Marquez 13:8 Une nation s'élèvera contre une nation, and kingdom against kingdom...
Sandra Tamari was in the International Arrivals line being processed to enter Israel at Ben Gurion International Airport terminal in Tel Aviv. Suddenly she received an unexpected request. The security agent placed a computer connected to Gmail in front of her and asked her to “Log in.”
The security coming into Israel is probably the most stringent in the world. The agents are highly trained in looking for eye-contact, body-language, nervous reactions, ethnic profiling, etc. because of their bitter experience with attempted terrorist attacks.
Tamari, a 42-year-old American of Palestinian descent refused to open her email account and was swiftly expelled from the country. Airport security suspected her of being involved in pro-Palestinian activism, probably because of the way she answered some of their entry questions or maybe she was on a “watch list.”
This is not a unique situation, except for the cyber-age twist. When Israel’s one international airport is on high alert, they root out travelers who are deemed to be suspicious or have a history of being a pro-activist, specifically Muslims and Arabs. In the past weeks, this practice has led to the expulsion of three American women.
When the Shin Bet security agency (that handles security for the airport) was confronted with Sandra Tamari’s claims, they responded that she had been interrogated and said its agents acted in accordance with the law. Arab travelers and anyone else who is seen as a potential risk to the security of the airport may be subject to intense questioning and invasive inspections. Because of the times in which we live, security procedures appear to be getting stricter.
Diana Butto, a former legal adviser to the Palestinian Authority said she “led three tour groups to the region over the past year, and in each case, at least one member of the group was asked to open their email. Musulmans, Arabs and Indians were typically targeted, and in most cases, were denied entry.” Butto said agents typically want to see people’s itineraries, computer articles they have written or Facebook status updates.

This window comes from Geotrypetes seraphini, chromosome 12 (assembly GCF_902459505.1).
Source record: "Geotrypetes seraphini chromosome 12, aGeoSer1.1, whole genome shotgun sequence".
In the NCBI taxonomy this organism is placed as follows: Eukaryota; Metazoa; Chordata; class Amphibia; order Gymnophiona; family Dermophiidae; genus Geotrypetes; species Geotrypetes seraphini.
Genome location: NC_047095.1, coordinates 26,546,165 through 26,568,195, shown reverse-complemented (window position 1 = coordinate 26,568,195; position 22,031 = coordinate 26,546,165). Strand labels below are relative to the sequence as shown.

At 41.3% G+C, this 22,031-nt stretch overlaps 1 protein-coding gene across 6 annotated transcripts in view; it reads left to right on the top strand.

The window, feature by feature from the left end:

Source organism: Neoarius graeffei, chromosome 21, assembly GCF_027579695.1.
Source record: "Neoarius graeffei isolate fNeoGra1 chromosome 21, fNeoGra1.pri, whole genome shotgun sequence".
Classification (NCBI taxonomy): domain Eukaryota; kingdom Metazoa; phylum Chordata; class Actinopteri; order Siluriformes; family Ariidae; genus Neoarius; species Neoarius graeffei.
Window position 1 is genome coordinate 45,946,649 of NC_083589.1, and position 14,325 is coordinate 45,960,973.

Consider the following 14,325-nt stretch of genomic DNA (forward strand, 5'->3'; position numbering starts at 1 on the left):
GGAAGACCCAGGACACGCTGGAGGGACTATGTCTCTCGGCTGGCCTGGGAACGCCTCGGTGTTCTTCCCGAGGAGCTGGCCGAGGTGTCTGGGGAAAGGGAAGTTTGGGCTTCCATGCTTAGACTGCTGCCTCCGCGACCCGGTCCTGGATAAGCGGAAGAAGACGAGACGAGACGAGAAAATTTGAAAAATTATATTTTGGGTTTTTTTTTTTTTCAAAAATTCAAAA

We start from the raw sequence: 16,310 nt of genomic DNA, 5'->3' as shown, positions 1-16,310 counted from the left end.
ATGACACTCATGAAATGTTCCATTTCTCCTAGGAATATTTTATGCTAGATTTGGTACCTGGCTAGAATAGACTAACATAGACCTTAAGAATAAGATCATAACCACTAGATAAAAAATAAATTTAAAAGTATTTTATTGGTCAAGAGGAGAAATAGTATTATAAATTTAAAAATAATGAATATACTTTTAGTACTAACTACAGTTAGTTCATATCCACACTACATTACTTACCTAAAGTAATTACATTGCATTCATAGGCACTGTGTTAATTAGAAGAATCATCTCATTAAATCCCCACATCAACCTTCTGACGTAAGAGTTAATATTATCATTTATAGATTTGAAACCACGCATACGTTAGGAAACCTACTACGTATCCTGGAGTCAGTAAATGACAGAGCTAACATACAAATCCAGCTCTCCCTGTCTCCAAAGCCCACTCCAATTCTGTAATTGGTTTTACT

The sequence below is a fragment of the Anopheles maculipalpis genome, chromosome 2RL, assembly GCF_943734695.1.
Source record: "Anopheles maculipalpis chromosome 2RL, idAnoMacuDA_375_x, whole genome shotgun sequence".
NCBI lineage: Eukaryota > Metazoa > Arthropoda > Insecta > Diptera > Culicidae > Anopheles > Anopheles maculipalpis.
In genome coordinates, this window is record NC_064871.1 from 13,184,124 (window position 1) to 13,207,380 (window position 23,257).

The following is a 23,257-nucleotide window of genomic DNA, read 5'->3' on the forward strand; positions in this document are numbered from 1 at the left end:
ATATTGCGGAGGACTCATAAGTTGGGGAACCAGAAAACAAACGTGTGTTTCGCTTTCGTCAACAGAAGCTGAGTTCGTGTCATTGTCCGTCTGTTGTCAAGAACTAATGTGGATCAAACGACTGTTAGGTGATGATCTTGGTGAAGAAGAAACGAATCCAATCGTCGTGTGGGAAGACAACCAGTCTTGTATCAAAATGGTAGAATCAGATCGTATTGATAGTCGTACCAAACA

“The problem is there’s no way to honestly say you’re coming to visit the West Bank without falling into some type of security trap. Either you lie and risk being caught in a lie, or you tell the truth … and it’s not clear whether you’ll be allowed in.”
Israel has had many run-ins with international activists in recent years including a deadly clash between Israel’s navy commandos and a flotilla attempting to break a blockade to the Gaza Strip. Nine Turkish activists were killed. Both sides accused the other of provoking the violence.
Because of that incident, Israel has prevented international activists from arriving onto Israeli soil either by boat or plane. Israeli officials acknowledge they use social media accounts to identify activists ahead of time and have even prevented them from boarding flights to Israel.
Kurt Hoyer, spokesman for the United States Embassy said they do not comment on individual cases but the embassy usually is in contact with local authorities throughout the process of each case until a decision on entry to Israel is made. The standard operational procedure is “to treat U.S. passport holders as Americans, regardless of their ethnic origin. À la fois, any sovereign nation has the right to decide who to let in, and not to let in.”